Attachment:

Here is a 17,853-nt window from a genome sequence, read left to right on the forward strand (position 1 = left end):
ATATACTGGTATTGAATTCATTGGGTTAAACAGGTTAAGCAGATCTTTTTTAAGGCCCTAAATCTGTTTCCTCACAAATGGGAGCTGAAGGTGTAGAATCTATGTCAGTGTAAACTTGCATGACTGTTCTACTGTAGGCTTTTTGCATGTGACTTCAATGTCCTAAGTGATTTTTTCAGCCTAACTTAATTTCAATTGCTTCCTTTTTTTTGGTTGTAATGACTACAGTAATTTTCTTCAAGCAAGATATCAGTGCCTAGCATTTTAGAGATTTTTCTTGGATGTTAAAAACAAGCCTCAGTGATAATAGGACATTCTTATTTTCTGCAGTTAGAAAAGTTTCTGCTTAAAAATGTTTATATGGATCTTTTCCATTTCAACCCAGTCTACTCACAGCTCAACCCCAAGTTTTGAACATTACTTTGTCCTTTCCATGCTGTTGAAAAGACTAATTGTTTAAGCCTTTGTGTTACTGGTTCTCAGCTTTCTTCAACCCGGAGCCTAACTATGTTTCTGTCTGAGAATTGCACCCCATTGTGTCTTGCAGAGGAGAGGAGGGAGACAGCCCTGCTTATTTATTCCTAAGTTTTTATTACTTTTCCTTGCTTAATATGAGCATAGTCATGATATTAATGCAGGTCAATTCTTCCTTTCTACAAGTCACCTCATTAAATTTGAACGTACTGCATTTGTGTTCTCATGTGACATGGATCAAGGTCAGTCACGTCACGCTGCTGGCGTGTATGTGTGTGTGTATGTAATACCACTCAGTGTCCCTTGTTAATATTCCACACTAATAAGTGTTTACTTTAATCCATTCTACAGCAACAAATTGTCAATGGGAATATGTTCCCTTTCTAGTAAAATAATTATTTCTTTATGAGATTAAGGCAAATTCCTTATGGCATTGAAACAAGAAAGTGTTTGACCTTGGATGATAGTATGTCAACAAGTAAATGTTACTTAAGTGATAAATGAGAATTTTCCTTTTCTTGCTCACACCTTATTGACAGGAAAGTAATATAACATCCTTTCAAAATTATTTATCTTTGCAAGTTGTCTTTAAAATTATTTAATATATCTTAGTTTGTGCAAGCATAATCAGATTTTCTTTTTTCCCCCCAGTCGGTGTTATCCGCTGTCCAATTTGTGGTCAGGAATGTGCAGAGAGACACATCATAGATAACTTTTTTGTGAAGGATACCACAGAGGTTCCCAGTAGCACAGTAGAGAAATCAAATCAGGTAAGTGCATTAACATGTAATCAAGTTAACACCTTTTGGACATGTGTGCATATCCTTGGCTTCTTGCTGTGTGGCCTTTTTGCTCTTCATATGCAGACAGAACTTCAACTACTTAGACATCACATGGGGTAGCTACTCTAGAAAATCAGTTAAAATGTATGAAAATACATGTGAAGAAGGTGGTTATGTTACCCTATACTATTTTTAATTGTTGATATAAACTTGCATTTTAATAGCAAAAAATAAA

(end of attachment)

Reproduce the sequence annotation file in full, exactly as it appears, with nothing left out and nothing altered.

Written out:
Here is a 17,853-nt window from a genome sequence, read left to right on the forward strand (position 1 = left end):
ATATACTGGTATTGAATTCATTGGGTTAAACAGGTTAAGCAGATCTTTTTTAAGGCCCTAAATCTGTTTCCTCACAAATGGGAGCTGAAGGTGTAGAATCTATGTCAGTGTAAACTTGCATGACTGTTCTACTGTAGGCTTTTTGCATGTGACTTCAATGTCCTAAGTGATTTTTTCAGCCTAACTTAATTTCAATTGCTTCCTTTTTTTTGGTTGTAATGACTACAGTAATTTTCTTCAAGCAAGATATCAGTGCCTAGCATTTTAGAGATTTTTCTTGGATGTTAAAAACAAGCCTCAGTGATAATAGGACATTCTTATTTTCTGCAGTTAGAAAAGTTTCTGCTTAAAAATGTTTATATGGATCTTTTCCATTTCAACCCAGTCTACTCACAGCTCAACCCCAAGTTTTGAACATTACTTTGTCCTTTCCATGCTGTTGAAAAGACTAATTGTTTAAGCCTTTGTGTTACTGGTTCTCAGCTTTCTTCAACCCGGAGCCTAACTATGTTTCTGTCTGAGAATTGCACCCCATTGTGTCTTGCAGAGGAGAGGAGGGAGACAGCCCTGCTTATTTATTCCTAAGTTTTTATTACTTTTCCTTGCTTAATATGAGCATAGTCATGATATTAATGCAGGTCAATTCTTCCTTTCTACAAGTCACCTCATTAAATTTGAACGTACTGCATTTGTGTTCTCATGTGACATGGATCAAGGTCAGTCACGTCACGCTGCTGGCGTGTATGTGTGTGTGTATGTAATACCACTCAGTGTCCCTTGTTAATATTCCACACTAATAAGTGTTTACTTTAATCCATTCTACAGCAACAAATTGTCAATGGGAATATGTTCCCTTTCTAGTAAAATAATTATTTCTTTATGAGATTAAGGCAAATTCCTTATGGCATTGAAACAAGAAAGTGTTTGACCTTGGATGATAGTATGTCAACAAGTAAATGTTACTTAAGTGATAAATGAGAATTTTCCTTTTCTTGCTCACACCTTATTGACAGGAAAGTAATATAACATCCTTTCAAAATTATTTATCTTTGCAAGTTGTCTTTAAAATTATTTAATATATCTTAGTTTGTGCAAGCATAATCAGATTTTCTTTTTTCCCCCCAGTCGGTGTTATCCGCTGTCCAATTTGTGGTCAGGAATGTGCAGAGAGACACATCATAGATAACTTTTTTGTGAAGGATACCACAGAGGTTCCCAGTAGCACAGTAGAGAAATCAAATCAGGTAAGTGCATTAACATGTAATCAAGTTAACACCTTTTGGACATGTGTGCATATCCTTGGCTTCTTGCTGTGTGGCCTTTTTGCTCTTCATATGCAGACAGAACTTCAACTACTTAGACATCACATGGGGTAGCTACTCTAGAAAATCAGTTAAAATGTATGAAAATACATGTGAAGAAGGTGGTTATGTTACCCTATACTATTTTTAATTGTTGATATAAACTTGCATTTTAATAGCAAAAAATAAA